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extended capitol gain

Posted by victory_tea2085 (My Page) on
Sun, Mar 23, 08 at 10:10

For 10 years I recieved a small check (a little over 100 dollars a month) as my share of the sale of my Dad's house, after he died. Never paying taxes on this money, last year we closed on the house. Now I am facing putting the total ,11,000 dollars, on this years taxes. Since the 11,000 was spread over 10 years, is there any way I can claim- say half of it this year and half next year?
Paul


Follow-Up Postings:

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RE: extended capitol gain

If I'm not mistaken, that would be considered an inheritance. I'm pretty sure that inheritances are not taxed at all.


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RE: extended capitol gain

Your Dad died 10 years ago ... and you closed on the house last year.

Was it sold ten years ago, or last year?

If sold last year, what kind of income was the money through those 10 years, rental on the house?

Were you the owner, or part owner of the house on your Dad's death?

ole joyful


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RE: extended capitol gain

It appears to me that you may have an installment sale. The income should have been claimed on the returns for years the income was received.

You need to talk to a tax advisor to determine the appropriate way to handle this on your tax return.


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RE: extended capitol gain

Actually the house was sold right before he died and it was sols on a land contract. My Dad had a living will. At the time of payments we were told not to do anything with it on income tax.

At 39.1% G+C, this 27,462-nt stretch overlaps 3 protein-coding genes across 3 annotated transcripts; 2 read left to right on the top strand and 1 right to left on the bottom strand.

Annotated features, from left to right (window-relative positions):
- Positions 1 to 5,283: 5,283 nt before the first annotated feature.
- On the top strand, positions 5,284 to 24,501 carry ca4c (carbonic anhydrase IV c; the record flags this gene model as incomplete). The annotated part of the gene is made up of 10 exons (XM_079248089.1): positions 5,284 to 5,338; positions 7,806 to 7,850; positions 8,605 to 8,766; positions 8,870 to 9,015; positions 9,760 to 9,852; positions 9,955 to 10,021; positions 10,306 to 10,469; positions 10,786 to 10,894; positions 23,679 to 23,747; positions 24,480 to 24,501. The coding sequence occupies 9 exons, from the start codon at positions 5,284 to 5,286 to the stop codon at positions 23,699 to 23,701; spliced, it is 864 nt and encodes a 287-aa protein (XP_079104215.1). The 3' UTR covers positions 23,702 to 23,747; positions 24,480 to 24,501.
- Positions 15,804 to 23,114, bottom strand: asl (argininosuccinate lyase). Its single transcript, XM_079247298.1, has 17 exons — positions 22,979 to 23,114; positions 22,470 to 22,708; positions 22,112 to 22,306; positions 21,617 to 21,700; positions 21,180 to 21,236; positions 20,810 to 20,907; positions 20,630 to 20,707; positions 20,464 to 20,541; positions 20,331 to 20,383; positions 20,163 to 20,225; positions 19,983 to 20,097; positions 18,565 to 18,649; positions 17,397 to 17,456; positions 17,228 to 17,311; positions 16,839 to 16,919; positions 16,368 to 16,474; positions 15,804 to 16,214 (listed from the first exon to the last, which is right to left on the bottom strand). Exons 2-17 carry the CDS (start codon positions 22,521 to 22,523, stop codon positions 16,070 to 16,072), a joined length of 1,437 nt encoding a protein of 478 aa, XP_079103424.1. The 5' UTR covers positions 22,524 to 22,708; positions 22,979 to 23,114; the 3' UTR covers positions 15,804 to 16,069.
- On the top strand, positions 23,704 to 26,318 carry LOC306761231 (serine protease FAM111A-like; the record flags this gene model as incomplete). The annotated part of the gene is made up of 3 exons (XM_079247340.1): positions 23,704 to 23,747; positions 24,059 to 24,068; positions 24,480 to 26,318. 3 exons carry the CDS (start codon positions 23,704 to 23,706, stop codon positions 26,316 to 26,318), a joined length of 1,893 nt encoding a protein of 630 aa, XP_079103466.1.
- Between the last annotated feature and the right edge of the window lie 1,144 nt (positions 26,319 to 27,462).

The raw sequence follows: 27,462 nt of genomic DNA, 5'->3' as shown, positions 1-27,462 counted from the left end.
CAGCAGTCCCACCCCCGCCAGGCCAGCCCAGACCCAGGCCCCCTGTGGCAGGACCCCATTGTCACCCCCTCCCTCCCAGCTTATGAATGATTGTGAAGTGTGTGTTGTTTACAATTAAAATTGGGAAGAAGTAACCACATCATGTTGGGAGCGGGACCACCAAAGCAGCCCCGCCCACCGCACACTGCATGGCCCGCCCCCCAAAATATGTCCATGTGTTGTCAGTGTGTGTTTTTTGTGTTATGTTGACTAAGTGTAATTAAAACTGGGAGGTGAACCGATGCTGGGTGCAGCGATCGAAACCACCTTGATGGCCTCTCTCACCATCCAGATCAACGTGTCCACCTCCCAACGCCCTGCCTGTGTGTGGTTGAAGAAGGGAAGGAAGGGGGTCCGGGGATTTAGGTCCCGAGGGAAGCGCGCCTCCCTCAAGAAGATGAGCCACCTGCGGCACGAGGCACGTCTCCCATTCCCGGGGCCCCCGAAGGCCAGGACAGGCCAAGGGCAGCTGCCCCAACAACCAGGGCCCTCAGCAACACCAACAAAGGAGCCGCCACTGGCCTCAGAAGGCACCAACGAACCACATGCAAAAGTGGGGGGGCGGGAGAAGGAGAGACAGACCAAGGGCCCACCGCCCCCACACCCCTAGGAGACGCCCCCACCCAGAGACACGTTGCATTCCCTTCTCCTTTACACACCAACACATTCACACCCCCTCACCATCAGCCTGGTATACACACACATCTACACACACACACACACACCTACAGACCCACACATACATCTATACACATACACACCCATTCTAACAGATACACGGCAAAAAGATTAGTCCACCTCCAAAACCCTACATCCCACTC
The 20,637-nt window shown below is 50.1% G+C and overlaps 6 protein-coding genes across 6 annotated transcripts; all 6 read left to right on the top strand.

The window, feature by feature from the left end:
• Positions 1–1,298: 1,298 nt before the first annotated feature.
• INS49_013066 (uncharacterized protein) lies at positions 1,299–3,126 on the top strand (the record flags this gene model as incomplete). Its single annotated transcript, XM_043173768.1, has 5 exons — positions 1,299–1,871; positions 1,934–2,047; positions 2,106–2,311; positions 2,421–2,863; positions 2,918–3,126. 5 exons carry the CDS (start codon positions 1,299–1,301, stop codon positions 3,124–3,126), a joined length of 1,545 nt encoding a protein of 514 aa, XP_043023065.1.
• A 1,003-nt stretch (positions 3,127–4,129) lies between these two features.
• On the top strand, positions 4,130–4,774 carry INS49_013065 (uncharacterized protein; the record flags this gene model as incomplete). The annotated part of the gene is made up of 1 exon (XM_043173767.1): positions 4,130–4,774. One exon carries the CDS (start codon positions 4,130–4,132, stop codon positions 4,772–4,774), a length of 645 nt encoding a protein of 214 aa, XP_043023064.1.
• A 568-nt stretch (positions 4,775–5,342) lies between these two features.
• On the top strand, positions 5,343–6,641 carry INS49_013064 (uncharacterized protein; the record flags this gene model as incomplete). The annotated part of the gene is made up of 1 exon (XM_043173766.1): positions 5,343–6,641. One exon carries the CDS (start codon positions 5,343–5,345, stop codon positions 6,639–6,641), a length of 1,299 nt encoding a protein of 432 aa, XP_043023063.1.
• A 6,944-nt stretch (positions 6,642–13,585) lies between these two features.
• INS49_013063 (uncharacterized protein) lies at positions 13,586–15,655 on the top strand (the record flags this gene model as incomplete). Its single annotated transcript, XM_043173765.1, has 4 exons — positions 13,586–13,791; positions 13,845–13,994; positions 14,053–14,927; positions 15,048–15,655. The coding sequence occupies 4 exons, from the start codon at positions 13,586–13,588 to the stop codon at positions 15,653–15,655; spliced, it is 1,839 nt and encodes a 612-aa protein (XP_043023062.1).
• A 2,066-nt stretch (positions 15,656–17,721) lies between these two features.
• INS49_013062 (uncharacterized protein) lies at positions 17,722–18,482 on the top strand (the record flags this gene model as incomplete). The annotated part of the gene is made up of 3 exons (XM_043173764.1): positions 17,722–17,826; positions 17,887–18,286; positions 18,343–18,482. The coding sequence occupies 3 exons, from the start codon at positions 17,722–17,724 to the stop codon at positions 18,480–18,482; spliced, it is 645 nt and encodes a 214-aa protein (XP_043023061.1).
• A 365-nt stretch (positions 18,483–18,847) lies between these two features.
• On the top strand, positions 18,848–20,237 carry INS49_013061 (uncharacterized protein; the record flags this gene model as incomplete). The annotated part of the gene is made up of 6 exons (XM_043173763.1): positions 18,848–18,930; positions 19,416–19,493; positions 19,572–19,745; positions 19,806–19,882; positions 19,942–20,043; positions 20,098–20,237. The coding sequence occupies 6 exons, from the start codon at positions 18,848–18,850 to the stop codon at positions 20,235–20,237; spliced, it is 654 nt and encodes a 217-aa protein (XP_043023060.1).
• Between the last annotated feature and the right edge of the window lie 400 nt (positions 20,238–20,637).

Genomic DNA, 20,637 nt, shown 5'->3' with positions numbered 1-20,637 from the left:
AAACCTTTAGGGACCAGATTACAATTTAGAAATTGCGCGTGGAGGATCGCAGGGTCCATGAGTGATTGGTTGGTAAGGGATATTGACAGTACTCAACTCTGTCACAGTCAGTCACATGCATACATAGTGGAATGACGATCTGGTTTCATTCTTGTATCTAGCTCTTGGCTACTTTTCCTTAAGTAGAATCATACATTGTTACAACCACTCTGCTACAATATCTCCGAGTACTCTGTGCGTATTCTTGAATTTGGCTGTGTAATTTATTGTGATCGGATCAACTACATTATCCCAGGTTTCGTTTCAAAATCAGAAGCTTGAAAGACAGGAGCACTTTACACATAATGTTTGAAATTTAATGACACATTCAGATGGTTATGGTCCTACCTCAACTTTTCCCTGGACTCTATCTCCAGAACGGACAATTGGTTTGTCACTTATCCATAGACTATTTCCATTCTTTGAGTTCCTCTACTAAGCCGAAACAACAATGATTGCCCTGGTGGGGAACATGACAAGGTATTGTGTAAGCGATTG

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RE: capital gains

Talk to a tax advisor. Free advice from even well-meaning strangers like us, is worth what you're paying for it. I agree this is an inheritance, but you still need advice from a pro on how such a sale is handled from your end.


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RE: extended capitol gain

Definitely speak with your income tax advisor. Be sure you go to an actual tax accountant--don't ask this question at one of those store-front places where people who are crossing guards or landscapers the rest of the year take a crash course and are held out as tax preparers.

There is too much missing info in your post to really thoroughly understand the situation. I'm settling my mom's estate now and have been advised that inheritance money is not taxed (as long as the inheritance meets certain criteria). Further, money from the sale of a property--as I understand it--would normally be subject to capitol gains--so you may have that responsibility, too. That's a different situation altogether. However, if the money you're describing would be classed as income--then you should have been filing each year along the way, since you got over $600 annually, right? I'm no expert, just wondering out loud here.

You really need the advice of an expert tax accountant, and depending upon what you hear there, it might be a good idea to also check in with a tax attorney, to make sure you do everything possible to keep yourself out of trouble.


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RE: extended capitol gain

Azzalea, there are very very experienced people working at the store front places. People who have been doing taxes for over 20 years and EA's. You just have to ask for them.

Just for future reference, all income is taxable no matter how small the amount is. A company is not required to issue a 1099MISC if the amount paid is less than $600 nor is a 1099INT or 1099DIV typically issued if the amount is less than $10. That doesn't meant the income isn't taxable but there is no requirement for the payer to report amounts that are smaller to the IRS.

Victory, you need to consult with an experienced tax preparer.


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